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A Crash Course in Social Media Crisis Control

In light of a recent incident involving an unfortunate white cat, one infamous burrito chain, and an apathetic employee of said chain, I thought it might be worth sharing 3 tips to manage public relations on your social media platforms.

But First, What Went Down

For anonymity’s sake, let’s call the aforementioned chain…Chipotle. Chipotle made a few-too-many mistakes, while attempting to subdue a PR “crisis.”

A manager of one of the restaurants, in route home, ran over a white cat and then updated her status (on her personal Facebook profile) to reflect the hit and run. It read:

“Soo I just ran over a white cat on my way home…oops!!! Not my fault!”

As the nature of Facebook dictates, people reacted by acquiescing, “liking,” or completely disagreeing with her. It turns out, some people really like cats, and they did not appreciate her lack of compassion. Predictably, since the woman made it public knowledge that she’s a Chipotle employee, the chain initially received a little (and I do mean “little”) tongue lashing.

The Real Issue:

Chipotle responded poorly. First, as it seems, they fabricated a story about hackers. That didn’t fly, so they denied it ever happening. As conversation grew, Chipotle claimed they were lied to about the hackers. Let’s all smh* together.

* Text lingo, short for “shaking my head”.

The Good News

This doesn’t have to happen to you. To avoid making the same mistakes, here are 3 tips to manage public relations on your social media platforms.

Tip 1: ESTABLISH SOME BOUNDARIES

You already do this in other areas of your business such as dress code, office hours, job expectations, etc. Likewise, a company social media policy should be established, clearly dictating acceptable and unacceptable behavior on company-affiliated profiles. (i.e. Employees are not to say anything asinine and/or unrelated to the company on the company’s profile.)  Furthermore, they should know the general purpose of the account.

Also, it may be a good idea to enforce that employees are not to associate your business with anything negative on their personal accounts.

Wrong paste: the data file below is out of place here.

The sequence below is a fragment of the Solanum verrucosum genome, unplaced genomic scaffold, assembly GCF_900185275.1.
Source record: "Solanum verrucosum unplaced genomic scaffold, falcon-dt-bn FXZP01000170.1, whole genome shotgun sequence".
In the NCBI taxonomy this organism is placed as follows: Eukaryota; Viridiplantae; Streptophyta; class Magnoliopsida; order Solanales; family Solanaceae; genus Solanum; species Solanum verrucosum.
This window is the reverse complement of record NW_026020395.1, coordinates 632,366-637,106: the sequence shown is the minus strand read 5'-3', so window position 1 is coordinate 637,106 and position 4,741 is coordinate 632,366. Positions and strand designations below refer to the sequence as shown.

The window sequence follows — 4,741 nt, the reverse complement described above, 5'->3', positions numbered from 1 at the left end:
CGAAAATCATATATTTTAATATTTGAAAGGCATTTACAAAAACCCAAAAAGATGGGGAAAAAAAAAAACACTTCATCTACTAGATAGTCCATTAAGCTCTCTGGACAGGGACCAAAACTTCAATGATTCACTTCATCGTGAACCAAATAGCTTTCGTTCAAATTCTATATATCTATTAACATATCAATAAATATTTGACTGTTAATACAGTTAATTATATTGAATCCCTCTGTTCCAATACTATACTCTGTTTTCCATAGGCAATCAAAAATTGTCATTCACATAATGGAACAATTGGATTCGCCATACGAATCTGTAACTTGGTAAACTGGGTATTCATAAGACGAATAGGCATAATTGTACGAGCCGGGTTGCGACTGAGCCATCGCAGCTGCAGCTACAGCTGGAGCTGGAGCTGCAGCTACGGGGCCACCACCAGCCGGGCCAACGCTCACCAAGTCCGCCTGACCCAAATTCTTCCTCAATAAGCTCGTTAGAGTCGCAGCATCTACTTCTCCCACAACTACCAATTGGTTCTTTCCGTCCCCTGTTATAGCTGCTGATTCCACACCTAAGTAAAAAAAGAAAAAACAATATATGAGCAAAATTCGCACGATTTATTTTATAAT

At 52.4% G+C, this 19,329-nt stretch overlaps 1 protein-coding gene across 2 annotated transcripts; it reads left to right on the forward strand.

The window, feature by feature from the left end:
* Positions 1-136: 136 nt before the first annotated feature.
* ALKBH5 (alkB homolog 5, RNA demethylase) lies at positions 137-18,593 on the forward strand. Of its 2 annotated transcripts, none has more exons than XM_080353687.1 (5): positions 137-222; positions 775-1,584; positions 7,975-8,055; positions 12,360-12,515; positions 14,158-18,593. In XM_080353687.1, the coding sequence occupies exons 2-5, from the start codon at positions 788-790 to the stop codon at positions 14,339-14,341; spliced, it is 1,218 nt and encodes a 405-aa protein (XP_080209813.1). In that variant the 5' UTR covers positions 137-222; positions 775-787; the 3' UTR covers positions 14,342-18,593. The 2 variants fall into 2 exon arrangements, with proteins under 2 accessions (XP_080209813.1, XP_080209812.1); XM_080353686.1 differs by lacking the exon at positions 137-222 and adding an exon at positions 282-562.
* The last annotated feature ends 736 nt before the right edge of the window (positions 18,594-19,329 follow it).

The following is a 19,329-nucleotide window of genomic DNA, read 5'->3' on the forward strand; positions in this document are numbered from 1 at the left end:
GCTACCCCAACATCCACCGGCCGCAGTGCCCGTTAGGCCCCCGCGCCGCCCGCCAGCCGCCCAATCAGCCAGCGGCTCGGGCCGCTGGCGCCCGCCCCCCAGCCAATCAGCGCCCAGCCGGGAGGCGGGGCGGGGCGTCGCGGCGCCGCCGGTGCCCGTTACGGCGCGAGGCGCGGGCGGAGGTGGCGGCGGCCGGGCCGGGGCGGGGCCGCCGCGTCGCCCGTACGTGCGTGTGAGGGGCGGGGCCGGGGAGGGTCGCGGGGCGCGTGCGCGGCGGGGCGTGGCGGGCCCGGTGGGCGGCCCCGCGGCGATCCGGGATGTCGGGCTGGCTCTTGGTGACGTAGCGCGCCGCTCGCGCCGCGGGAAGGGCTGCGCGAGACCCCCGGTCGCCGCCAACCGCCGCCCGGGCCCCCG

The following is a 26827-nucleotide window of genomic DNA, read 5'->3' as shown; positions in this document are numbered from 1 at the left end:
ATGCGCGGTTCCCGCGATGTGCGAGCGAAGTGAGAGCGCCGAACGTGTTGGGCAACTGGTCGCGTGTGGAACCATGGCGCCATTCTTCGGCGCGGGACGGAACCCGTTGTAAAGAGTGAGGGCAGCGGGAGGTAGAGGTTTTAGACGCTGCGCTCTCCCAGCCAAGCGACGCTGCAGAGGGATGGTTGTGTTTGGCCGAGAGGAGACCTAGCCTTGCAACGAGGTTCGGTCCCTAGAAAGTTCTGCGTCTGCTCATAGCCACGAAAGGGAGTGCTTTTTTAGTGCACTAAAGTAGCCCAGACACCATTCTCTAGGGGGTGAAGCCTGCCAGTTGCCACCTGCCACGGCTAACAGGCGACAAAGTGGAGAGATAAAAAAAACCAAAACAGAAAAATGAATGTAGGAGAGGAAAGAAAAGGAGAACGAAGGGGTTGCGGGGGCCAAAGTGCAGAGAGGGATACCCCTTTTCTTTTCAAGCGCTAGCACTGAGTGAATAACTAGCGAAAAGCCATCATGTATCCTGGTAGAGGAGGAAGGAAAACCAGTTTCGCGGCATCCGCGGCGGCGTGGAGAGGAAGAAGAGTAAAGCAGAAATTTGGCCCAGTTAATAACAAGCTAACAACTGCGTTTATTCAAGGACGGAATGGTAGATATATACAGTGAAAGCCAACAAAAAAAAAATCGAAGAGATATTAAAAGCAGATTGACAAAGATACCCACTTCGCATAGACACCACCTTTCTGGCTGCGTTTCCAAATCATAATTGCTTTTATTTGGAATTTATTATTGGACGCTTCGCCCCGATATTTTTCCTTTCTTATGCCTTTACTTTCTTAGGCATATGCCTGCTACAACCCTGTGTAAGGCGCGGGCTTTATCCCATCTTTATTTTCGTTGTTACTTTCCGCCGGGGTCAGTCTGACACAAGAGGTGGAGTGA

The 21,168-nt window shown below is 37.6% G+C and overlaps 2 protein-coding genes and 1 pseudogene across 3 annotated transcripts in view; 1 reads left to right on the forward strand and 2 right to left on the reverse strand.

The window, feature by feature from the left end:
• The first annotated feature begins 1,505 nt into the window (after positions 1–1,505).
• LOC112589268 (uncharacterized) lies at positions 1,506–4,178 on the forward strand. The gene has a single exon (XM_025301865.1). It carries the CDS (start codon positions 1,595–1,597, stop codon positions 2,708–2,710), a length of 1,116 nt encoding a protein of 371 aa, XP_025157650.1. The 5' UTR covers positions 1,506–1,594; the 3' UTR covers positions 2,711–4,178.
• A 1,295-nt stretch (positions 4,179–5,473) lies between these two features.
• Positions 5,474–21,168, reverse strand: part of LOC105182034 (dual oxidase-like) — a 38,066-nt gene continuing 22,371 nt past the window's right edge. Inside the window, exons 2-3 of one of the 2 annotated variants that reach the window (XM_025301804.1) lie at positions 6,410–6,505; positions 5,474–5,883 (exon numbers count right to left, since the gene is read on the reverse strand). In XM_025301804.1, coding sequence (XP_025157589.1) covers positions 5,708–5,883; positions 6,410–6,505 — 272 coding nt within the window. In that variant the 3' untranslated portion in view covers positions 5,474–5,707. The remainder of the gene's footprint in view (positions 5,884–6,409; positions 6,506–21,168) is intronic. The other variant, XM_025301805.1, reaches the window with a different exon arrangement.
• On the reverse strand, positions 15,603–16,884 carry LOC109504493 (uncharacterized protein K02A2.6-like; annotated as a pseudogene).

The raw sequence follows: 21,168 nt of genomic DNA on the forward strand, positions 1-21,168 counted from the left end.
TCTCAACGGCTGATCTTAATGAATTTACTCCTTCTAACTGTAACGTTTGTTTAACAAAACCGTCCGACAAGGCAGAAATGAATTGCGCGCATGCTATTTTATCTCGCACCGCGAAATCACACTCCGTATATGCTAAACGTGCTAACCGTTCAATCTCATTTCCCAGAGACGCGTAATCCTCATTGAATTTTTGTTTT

As in this case, the woman named Chipotle as her employer on her bio. Although, she made these statements on her own Facebook wall, some still associated the restaurants with a negative perception, not the individual. This is why employees need to know how they are expected to behave online as it relates to your company.

In summary, employees should know what’s ok and what’s going to put them in hot water.

Tip 2: DON’T ADD FUEL TO THE FIRE

So let’s say an employee slips up and blast her unadulterated opinion on one of the social media networks and fingers start pointing at you. It’s time to launch your crisis communications plan.

Since this was in no way a “faulty brakes/hazardous stroller/ tainted aspirin” sort of crisis, a simple statement from Chipotle claiming, “The opinions of Chipotle employees do not reflect the views of the company…” would have nipped it in the bud.

This is where they goofed. Chipotle, through misjudgment, adversely provoked more negative attention to an issue relatively small few were privy too. Actually, it seemed the consensus felt, although they didn’t agree with the manager’s behavior, it wasn’t Chipotle’s fault. It didn’t become a BIG DEAL until Chipotle made it one. Often, with trivial matters such as these, they will naturally die down, if you let them.

There’s a silver lining, however. Chipotle wisely created a separate tab apart from their “wall” where consumers can respectfully vent. Sometimes that’s all we need to do to move on. In turn, the chain looks compassionate and receptive to criticism…So, one point for Chipotle.

Tip 3: THINK BEFORE YOU SPEAK

(I do believe this is applicable in all aspects of your life, but I’ll keep it relevant to the subject.)

Granted, some things warrant immediate attention and are much more serious than this issue. However, before you get all panicky and start word vomiting all over the Internet, just hakuna matata and analyze the situation. Is there any merit to what this person is saying? Is it slanderous? Big question here: Does it make the company look bad? If you said yes, then please react appropriately. Whatever you do, DO NOT LIE to save your bum, because it will come back to bite you on it.

If an apology is in order, say you’re sorry and take corrective and proactive actions. If you feel you need to defend yourself, maturely and thoughtfully do so.

Final Thought

While this may seem like common knowledge, it’s easy to forget tactfulness during stressful times. Know social media can be a resourceful tool, but it can create a monster at the same time. Don’t let one little status update blemish your entire business.

Ok? Class dismissed.

Too read the entire story, click here.

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